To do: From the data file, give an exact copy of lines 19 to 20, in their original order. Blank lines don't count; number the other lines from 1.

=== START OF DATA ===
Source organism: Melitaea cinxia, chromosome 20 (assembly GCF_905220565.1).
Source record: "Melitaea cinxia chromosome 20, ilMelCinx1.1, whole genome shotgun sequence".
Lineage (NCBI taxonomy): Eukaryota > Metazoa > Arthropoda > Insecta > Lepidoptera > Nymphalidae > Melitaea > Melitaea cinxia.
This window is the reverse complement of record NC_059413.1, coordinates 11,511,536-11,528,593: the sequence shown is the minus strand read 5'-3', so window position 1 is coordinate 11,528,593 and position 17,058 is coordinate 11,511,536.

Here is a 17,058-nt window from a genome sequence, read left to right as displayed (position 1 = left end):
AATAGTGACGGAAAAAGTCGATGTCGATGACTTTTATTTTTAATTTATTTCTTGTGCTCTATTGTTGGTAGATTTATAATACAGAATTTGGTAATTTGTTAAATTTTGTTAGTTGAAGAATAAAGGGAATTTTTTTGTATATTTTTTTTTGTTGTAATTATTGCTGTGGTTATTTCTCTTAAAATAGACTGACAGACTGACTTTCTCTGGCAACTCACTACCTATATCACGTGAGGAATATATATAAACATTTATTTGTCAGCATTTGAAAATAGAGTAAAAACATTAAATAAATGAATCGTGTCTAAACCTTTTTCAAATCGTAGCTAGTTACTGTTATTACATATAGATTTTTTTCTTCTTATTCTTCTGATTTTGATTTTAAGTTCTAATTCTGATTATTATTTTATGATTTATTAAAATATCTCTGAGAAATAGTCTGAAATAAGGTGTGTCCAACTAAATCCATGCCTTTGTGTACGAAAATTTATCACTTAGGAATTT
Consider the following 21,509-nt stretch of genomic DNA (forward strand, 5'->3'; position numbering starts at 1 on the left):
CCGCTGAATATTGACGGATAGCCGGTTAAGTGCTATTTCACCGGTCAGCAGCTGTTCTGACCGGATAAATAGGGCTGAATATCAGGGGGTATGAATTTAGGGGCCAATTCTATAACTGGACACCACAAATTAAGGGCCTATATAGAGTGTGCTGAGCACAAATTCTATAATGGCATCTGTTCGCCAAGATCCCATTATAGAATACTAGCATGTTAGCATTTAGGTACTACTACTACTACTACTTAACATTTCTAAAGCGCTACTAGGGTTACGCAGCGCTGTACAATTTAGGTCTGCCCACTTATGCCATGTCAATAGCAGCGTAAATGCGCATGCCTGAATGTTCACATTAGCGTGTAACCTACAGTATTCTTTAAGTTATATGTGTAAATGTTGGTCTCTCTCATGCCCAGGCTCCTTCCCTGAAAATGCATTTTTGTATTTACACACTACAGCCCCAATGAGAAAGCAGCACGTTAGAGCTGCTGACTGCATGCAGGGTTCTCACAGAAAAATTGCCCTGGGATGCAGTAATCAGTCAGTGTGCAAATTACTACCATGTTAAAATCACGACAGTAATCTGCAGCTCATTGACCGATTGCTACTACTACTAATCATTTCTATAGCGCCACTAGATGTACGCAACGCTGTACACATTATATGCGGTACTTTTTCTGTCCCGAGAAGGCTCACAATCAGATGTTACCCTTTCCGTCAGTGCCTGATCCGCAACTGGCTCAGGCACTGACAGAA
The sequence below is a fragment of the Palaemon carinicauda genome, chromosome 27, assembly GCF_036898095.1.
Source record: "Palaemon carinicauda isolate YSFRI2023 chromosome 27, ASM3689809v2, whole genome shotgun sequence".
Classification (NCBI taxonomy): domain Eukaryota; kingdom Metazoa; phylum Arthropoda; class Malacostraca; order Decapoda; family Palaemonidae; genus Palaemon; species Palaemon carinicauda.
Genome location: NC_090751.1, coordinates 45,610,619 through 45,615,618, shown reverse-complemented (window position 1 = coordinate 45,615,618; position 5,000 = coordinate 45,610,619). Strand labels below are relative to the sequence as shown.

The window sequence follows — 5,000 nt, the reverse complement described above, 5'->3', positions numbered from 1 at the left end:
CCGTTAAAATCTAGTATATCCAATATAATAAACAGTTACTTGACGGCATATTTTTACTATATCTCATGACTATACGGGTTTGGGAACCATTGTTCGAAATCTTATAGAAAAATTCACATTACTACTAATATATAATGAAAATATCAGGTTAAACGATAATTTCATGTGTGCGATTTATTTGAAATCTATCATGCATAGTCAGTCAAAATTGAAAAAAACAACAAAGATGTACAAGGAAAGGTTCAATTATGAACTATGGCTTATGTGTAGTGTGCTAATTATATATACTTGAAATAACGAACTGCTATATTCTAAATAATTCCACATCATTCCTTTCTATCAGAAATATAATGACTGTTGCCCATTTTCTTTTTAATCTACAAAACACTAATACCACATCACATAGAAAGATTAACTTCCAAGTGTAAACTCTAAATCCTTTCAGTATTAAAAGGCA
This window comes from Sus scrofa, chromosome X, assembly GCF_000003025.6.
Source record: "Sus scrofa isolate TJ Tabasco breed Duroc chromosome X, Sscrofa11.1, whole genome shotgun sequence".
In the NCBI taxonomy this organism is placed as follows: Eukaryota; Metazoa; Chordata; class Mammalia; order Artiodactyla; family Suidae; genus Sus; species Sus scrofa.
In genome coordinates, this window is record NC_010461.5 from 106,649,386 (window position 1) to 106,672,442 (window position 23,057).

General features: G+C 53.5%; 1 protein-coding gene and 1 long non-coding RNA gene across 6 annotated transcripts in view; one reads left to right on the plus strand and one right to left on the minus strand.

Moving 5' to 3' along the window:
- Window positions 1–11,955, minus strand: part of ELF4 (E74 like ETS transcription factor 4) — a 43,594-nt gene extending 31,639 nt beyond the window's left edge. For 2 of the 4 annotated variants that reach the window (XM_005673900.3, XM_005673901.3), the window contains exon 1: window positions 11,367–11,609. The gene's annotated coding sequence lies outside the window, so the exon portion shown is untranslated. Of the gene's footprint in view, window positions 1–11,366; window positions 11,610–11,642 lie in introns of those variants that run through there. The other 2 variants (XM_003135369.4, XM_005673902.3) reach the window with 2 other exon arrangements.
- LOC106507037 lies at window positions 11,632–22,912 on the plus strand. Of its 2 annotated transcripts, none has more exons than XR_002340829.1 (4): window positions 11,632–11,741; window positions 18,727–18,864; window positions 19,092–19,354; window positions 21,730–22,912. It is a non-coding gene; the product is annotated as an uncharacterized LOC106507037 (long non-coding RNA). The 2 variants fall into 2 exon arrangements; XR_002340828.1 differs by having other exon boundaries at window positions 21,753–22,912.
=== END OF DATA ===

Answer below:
General features: G+C 53.5%; 1 protein-coding gene and 1 long non-coding RNA gene across 6 annotated transcripts in view; one reads left to right on the plus strand and one right to left on the minus strand.

Moving 5' to 3' along the window: